Green Building concepts have grown wide and across under all segments of building construction in many developed countries. In India, Indian Green building Council (IGBC) was founded in early 2000, and today the country has 1.21 billion sqft of Green building footprint with 275 certified LEED buildings and over 1745 registered buildings. The numbers are expected to multiplex in next few years.
“How sustainable is the building if it’s not fire proof?”
FM global one of the leading research body has published a report “The Influence of Risk Factors on Sustainable Development”. The report provides two conclusions. First, efforts to improve sustainability solely by increasing energy efficiency (without consideration of risk) have the potential to increase risk factor by a factor of three. Second, without effective fire protection system, the risk of fire increases the carbon emission by 30-40kg of CO2 /M2 (an increase of 1-2%) over the lifecycle of a standard office building, and can add upto 14% to the carbon emission over the lifetime of a facility exposed to extensive fire hazard.
Based upon the information from FM global studies, NFPA and other supporting information, National Association of State Fire Marshals have reported in their book Bridging the Gap: Fire Safety and Green Buildings, a fire and building safety guide to Green Construction.
- Fires are contributing a significant volume of greenhouse gases, carbon particulate matter, and a host of other pollutants into the atmosphere.
- Energy efficiency measure, critical components of green construction, may increase the risk of fire substantially.
- Effective fire prevention and protection measure and system have the potential to reduce the effect of fire on the environment to a point that the impact is negligible.
- Manual fire suppression efforts are using millions of gallons of treated water annually which is polluted with fire by-products and than running off into watersheds.
The insulation product is one of the key building materials used in the construction of Green Buildings. Insulation is mainly used for thermal insulation to reduce energy loss and for acoustic applications. Broadly insulations can be classified as Organic based and Inorganic based. Inorganic (mineral based) includes Rockwool, Glass wool, Slag wool, Ceramic wool and Organic (Plastic based) which includes rubber foam, EPS/XPS, PE foams.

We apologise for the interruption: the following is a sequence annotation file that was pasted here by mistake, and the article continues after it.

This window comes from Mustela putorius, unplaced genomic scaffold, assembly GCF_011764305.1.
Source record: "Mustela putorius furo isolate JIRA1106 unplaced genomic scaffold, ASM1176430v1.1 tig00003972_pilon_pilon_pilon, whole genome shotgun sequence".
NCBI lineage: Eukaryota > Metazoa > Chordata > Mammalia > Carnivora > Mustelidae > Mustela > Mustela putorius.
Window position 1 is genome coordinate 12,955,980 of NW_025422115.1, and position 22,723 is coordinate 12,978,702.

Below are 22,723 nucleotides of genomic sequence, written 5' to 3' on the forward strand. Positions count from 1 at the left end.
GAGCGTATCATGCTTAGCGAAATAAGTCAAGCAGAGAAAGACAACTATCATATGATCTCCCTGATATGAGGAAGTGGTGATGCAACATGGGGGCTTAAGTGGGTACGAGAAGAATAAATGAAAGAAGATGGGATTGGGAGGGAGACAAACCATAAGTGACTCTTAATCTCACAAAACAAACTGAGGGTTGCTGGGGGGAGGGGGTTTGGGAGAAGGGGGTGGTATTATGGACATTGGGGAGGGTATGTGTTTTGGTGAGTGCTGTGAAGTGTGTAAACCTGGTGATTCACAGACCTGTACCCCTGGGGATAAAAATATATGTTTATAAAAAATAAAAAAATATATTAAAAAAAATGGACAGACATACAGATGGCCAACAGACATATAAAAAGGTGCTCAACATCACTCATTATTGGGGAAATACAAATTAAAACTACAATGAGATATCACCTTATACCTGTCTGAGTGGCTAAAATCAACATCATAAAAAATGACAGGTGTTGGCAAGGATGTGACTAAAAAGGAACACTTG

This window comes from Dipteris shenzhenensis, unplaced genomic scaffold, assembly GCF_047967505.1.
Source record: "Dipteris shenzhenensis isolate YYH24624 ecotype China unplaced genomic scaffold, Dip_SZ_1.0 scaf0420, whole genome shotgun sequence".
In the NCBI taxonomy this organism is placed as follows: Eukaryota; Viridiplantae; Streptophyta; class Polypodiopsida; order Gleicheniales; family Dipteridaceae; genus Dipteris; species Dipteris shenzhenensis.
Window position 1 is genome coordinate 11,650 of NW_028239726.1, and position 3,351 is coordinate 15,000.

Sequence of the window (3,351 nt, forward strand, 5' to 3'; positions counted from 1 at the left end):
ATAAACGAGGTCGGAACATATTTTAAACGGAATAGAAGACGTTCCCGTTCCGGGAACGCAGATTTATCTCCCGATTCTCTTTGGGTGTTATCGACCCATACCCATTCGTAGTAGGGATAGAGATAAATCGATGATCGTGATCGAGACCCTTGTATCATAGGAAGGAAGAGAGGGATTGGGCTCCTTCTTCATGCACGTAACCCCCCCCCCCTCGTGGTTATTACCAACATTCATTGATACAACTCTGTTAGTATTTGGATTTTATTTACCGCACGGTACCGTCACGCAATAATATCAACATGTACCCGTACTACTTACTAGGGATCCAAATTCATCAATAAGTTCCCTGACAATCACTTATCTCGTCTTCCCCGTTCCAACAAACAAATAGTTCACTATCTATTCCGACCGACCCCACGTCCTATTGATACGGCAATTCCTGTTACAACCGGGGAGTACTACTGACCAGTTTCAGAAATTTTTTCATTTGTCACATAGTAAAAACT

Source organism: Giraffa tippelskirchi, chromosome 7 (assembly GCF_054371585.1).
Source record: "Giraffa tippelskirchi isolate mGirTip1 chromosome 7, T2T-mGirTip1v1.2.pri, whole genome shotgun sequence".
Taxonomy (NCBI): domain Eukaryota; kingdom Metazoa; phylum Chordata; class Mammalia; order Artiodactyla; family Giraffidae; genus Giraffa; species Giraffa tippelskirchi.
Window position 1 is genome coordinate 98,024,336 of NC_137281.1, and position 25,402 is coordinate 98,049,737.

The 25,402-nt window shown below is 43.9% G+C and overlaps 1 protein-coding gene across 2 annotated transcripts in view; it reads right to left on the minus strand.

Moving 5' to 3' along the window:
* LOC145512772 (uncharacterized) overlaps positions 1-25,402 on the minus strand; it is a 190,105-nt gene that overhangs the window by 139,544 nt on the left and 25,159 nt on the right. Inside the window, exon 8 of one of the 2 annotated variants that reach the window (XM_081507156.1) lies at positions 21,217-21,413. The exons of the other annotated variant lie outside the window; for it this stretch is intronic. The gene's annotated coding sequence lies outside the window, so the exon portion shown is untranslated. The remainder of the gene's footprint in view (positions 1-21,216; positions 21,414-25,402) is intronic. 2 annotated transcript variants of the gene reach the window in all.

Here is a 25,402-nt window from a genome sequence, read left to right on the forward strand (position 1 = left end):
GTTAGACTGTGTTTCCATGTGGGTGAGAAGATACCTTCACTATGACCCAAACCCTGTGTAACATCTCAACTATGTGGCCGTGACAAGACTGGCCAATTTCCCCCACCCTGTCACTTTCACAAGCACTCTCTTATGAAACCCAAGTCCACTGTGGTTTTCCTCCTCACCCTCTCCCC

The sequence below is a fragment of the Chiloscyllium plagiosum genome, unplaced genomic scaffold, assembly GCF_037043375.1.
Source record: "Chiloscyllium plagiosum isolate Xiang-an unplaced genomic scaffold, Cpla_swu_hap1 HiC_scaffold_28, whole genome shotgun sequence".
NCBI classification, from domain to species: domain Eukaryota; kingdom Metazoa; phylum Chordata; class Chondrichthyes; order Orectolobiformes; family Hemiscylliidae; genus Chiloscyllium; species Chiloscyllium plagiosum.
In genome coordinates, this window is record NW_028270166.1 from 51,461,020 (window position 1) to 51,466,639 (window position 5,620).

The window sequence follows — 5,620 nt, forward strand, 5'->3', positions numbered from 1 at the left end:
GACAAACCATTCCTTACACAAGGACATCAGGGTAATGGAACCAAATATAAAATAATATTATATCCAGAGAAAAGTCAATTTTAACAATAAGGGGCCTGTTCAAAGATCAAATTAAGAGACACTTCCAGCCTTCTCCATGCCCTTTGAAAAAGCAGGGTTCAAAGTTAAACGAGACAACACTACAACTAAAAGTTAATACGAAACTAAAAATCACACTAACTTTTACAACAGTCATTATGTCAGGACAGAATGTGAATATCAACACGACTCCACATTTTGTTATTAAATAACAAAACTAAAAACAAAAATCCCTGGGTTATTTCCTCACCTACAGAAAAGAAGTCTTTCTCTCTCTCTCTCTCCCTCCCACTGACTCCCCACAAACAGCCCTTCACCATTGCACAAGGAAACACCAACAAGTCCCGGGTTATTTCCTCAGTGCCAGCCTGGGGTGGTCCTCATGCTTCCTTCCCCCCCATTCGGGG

Further the book, “Bridging the Gap: Fire Safety and Green Buildings” mentions most of the foam based insulation are manufactured from petroleum derivatives. Untreated and exposed to high temperature or flame, these foam products will burn easy releasing large volume of smoke and can easy spread fire to other area. The graph below shows the performance of various insulation products when tested as per (ISO 834)
Many spectacular fires have occurred in foam systems applied to buildings, including the 2009 Monte Carlo fire in Las Vegas, Borgata Water Club Atlantic city in 2007 and the Mandarin Oriental Hotel fire in Beijing in 2009. These events are worth reviewing regarding the use of foam materials on the exteriors of the buildings. Interestingly, in two of these fires, the buildings’ interiors were not severely impacted, but the exteriors suffered extensive damage.
Rockwool India Ltd, a member of Green Building Council, supports LEED programs. It offers Rockwool insulation products for Thermal insulation and for acoustic and Fire resistance applications. Rockwool products are FM approved and Warrington Fire certified. The products are classified as A1 as per EN ISO 13501-1, highest European System of reaction to fire properties and it does not release large volume of smoke under fire.
Green Building with Fire resistant insulation is very critical in avoiding fire accidents and Rockwool insulation products provide those extra vital minutes to rescue life and reduce property loss.Kevin Pereira Head Stonewool Sales Rockwool India Limited